Date of Completion


Embargo Period



Antimicrobial Peptides, Host Defense Peptides, Antibiotics, Zinc, Metallonuclease

Major Advisor

Alfredo Angeles-Boza

Associate Advisor

Mark Peczuh

Associate Advisor

Jessica Rouge

Field of Study



Doctor of Philosophy

Open Access

Open Access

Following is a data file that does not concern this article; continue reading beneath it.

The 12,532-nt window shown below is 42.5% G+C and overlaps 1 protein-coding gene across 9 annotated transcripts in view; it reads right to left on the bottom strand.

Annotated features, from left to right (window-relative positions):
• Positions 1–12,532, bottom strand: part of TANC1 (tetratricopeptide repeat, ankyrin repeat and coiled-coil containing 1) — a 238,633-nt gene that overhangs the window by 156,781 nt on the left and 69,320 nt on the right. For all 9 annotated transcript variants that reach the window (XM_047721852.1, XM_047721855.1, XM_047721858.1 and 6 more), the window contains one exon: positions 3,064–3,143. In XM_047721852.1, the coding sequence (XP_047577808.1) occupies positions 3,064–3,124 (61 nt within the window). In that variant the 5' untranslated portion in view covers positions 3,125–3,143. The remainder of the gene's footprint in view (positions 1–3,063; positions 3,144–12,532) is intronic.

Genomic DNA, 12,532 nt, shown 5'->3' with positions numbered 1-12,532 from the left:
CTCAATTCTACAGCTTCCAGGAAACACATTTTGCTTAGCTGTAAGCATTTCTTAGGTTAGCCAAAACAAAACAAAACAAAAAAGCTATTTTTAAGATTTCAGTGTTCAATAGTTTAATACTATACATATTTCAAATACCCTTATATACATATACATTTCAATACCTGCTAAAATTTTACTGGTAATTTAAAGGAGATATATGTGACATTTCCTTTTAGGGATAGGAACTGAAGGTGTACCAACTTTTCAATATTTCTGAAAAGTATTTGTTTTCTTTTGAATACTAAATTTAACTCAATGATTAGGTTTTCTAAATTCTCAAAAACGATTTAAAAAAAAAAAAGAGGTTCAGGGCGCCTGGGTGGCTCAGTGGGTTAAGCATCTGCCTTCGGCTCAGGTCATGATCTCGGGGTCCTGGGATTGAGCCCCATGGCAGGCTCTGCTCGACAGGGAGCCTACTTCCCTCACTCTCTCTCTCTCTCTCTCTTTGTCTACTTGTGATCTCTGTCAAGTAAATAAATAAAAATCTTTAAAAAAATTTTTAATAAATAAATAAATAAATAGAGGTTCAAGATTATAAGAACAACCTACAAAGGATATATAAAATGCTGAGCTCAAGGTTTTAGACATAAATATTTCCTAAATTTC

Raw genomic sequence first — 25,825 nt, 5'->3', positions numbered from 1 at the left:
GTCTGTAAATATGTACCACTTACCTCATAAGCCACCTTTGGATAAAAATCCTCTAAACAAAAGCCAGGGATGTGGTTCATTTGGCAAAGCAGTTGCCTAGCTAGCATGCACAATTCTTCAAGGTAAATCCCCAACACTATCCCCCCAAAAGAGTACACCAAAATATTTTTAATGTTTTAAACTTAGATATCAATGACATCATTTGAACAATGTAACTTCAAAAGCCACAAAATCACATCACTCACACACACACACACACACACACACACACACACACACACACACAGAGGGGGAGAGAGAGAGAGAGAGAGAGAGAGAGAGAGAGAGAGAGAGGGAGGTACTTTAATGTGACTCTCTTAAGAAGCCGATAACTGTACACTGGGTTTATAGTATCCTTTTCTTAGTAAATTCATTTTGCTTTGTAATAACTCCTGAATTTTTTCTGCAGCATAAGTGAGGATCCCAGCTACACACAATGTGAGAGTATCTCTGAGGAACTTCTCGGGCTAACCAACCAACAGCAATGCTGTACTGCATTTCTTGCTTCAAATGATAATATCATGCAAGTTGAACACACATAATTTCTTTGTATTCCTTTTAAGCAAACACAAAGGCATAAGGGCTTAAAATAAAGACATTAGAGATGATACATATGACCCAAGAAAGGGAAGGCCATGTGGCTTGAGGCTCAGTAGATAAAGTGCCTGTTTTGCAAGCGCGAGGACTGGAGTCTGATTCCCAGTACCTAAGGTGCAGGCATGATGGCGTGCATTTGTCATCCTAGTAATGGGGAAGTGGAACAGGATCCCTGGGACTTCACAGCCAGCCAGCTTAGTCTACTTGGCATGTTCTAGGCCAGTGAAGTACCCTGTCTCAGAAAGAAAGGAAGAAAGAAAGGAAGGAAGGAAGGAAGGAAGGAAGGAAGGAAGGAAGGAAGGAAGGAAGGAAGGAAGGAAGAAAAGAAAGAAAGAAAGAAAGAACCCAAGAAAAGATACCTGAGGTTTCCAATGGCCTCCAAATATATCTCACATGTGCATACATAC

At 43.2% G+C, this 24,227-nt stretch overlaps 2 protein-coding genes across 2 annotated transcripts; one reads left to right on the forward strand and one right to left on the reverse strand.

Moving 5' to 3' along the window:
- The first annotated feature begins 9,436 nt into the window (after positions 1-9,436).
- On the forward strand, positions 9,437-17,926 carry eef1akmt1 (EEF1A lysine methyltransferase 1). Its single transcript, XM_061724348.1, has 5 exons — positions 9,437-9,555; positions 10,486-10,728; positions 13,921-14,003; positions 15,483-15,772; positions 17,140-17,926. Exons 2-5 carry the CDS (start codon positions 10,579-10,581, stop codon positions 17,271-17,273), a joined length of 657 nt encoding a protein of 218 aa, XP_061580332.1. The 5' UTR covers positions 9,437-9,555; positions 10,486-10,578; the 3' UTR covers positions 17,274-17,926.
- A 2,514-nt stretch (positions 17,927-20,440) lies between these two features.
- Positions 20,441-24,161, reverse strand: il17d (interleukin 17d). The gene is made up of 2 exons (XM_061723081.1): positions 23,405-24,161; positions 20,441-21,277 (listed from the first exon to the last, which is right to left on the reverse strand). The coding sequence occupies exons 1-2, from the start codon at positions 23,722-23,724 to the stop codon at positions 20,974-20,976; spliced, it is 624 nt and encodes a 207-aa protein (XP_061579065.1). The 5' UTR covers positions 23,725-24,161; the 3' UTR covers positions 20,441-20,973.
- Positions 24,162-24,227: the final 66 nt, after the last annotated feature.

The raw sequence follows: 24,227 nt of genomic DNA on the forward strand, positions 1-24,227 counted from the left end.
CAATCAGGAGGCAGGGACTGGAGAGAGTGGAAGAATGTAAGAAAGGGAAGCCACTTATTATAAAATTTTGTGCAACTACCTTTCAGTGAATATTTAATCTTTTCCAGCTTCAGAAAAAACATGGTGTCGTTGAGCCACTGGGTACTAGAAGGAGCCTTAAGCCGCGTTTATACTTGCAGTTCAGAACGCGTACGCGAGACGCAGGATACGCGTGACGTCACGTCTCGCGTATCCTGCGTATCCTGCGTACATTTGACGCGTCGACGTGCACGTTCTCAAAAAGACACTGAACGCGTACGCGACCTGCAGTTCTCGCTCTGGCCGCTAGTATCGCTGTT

Due to the overuse of conventional antibiotics, coupled with the slow rate of development of novel treatments, antibiotic resistant bacteria have been on the rise. Antimicrobial peptides (AMPs), especially those that bind to biologically relevant metal cations, present an excellent source of potential antibacterial compounds with a low incidence of resistance development. This dissertation explores one such metal binding AMP, the tunicate peptide clavanin A. In the past, clavanin A has been fairly well studied for its activity against the bacterial membrane; however, a fortuitous discovery led us to study clavanin A in the presence of metal ions. We discovered that, in the presence of Zn2+ ions, clavanin A is capable of cleaving bacterial chromosomal DNA, an activity never before reported for a zinc binding AMP. This mechanism of action also has the benefit of improving the antibacterial activity of clavanin A 16-fold. These promising results led to the exploration of AMP mechanisms of action through the application of bacterial cytological profiling. Our study represents the first use of this technique for the study of AMPs. Bacterial cytological profiling allowed us to identify that clavanin A has three distinct mechanisms of action: a membrane-based mechanism at neutral pH that is similar to that of the piscidin peptides, another membrane-based activity at low pH involving strong membrane interaction, and the zinc-based nuclease activity discussed above. The results presented in this dissertation combine to show that not only is clavanin A an interesting AMP system for study, but it is also a prime candidate for the modifications necessary to develop novel peptide-based antibiotic treatments to fend off antibiotic resistant bacteria.